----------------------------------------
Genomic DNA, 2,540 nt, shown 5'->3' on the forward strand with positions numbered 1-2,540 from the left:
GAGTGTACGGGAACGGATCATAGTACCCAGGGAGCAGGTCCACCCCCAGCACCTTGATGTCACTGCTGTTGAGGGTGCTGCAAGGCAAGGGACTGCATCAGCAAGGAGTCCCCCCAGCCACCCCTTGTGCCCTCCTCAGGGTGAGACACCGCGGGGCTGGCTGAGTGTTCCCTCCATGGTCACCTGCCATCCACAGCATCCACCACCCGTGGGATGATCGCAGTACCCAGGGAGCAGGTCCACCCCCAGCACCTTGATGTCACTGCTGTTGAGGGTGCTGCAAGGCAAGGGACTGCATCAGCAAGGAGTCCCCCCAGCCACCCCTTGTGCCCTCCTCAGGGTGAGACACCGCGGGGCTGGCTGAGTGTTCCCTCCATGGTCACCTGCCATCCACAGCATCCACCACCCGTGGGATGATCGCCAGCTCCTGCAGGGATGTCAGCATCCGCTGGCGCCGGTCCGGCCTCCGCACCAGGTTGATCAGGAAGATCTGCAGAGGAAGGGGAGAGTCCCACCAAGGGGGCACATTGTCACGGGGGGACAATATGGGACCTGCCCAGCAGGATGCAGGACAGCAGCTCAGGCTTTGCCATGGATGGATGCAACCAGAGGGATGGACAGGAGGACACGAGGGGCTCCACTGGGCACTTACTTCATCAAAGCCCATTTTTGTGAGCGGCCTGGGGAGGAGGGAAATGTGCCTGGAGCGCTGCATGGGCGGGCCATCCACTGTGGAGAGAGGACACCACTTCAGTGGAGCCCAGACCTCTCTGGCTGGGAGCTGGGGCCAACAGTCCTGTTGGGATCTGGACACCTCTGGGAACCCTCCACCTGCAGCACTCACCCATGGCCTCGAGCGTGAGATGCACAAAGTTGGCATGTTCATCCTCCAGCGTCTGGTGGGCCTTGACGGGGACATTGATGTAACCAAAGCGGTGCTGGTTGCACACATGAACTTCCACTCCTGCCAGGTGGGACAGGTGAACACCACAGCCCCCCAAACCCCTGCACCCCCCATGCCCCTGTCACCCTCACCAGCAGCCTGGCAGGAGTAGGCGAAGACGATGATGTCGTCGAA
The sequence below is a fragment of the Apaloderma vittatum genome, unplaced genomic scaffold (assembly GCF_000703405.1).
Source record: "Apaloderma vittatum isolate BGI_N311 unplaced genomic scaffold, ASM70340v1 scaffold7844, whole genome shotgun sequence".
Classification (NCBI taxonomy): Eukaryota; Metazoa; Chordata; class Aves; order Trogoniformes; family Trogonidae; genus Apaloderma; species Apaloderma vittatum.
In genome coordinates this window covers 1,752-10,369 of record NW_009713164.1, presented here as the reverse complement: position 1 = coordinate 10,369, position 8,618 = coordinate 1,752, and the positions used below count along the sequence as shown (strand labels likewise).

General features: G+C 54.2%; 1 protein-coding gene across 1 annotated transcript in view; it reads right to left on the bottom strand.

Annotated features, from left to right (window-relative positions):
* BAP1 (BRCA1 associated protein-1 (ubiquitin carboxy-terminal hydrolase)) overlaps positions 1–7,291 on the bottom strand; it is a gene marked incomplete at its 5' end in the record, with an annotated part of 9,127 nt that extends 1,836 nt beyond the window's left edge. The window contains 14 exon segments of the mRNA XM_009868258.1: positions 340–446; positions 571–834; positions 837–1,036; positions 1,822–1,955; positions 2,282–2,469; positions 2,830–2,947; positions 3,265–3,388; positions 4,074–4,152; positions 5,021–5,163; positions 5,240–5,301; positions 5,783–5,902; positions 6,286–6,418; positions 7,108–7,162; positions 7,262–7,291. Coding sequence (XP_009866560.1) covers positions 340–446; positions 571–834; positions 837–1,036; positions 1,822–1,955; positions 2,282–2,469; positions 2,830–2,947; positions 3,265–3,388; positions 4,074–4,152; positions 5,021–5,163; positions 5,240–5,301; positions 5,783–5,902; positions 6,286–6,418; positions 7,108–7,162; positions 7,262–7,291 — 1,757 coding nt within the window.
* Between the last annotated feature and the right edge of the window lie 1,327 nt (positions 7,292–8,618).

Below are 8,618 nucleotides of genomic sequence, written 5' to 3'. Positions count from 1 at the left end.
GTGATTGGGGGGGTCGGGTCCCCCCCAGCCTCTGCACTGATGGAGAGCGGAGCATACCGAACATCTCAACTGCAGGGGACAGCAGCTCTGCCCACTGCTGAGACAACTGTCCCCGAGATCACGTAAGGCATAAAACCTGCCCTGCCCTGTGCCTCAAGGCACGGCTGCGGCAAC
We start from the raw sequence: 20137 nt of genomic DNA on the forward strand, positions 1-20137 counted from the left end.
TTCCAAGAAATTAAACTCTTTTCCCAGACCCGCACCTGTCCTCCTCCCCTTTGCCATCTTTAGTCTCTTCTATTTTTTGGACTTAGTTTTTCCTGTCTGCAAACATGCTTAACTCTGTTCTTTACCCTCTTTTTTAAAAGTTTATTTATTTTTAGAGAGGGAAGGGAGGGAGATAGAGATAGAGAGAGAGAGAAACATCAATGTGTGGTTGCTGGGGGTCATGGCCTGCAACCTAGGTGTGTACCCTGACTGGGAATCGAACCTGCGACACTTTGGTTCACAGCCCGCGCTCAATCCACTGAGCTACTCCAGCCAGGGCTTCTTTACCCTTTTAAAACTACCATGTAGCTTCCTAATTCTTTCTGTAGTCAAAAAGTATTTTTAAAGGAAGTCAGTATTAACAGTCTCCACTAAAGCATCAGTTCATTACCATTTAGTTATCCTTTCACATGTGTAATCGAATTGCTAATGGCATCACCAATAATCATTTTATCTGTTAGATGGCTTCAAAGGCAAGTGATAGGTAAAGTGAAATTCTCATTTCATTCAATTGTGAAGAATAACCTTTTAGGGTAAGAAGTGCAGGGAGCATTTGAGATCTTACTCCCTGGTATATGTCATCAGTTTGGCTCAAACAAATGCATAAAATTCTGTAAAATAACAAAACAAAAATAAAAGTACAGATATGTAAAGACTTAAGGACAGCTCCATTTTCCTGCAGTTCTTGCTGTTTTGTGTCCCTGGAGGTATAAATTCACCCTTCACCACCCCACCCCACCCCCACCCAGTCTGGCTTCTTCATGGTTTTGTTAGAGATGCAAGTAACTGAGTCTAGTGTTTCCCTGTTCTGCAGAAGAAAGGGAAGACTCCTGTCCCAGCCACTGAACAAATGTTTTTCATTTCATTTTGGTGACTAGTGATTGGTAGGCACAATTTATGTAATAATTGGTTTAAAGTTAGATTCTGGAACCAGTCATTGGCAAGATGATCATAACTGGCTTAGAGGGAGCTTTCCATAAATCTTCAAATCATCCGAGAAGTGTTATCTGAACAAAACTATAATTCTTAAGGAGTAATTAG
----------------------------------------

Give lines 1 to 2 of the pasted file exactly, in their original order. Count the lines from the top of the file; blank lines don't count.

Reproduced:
Genomic DNA, 2,540 nt, shown 5'->3' on the forward strand with positions numbered 1-2,540 from the left:
GAGTGTACGGGAACGGATCATAGTACCCAGGGAGCAGGTCCACCCCCAGCACCTTGATGTCACTGCTGTTGAGGGTGCTGCAAGGCAAGGGACTGCATCAGCAAGGAGTCCCCCCAGCCACCCCTTGTGCCCTCCTCAGGGTGAGACACCGCGGGGCTGGCTGAGTGTTCCCTCCATGGTCACCTGCCATCCACAGCATCCACCACCCGTGGGATGATCGCAGTACCCAGGGAGCAGGTCCACCCCCAGCACCTTGATGTCACTGCTGTTGAGGGTGCTGCAAGGCAAGGGACTGCATCAGCAAGGAGTCCCCCCAGCCACCCCTTGTGCCCTCCTCAGGGTGAGACACCGCGGGGCTGGCTGAGTGTTCCCTCCATGGTCACCTGCCATCCACAGCATCCACCACCCGTGGGATGATCGCCAGCTCCTGCAGGGATGTCAGCATCCGCTGGCGCCGGTCCGGCCTCCGCACCAGGTTGATCAGGAAGATCTGCAGAGGAAGGGGAGAGTCCCACCAAGGGGGCACATTGTCACGGGGGGACAATATGGGACCTGCCCAGCAGGATGCAGGACAGCAGCTCAGGCTTTGCCATGGATGGATGCAACCAGAGGGATGGACAGGAGGACACGAGGGGCTCCACTGGGCACTTACTTCATCAAAGCCCATTTTTGTGAGCGGCCTGGGGAGGAGGGAAATGTGCCTGGAGCGCTGCATGGGCGGGCCATCCACTGTGGAGAGAGGACACCACTTCAGTGGAGCCCAGACCTCTCTGGCTGGGAGCTGGGGCCAACAGTCCTGTTGGGATCTGGACACCTCTGGGAACCCTCCACCTGCAGCACTCACCCATGGCCTCGAGCGTGAGATGCACAAAGTTGGCATGTTCATCCTCCAGCGTCTGGTGGGCCTTGACGGGGACATTGATGTAACCAAAGCGGTGCTGGTTGCACACATGAACTTCCACTCCTGCCAGGTGGGACAGGTGAACACCACAGCCCCCCAAACCCCTGCACCCCCCATGCCCCTGTCACCCTCACCAGCAGCCTGGCAGGAGTAGGCGAAGACGATGATGTCGTCGAA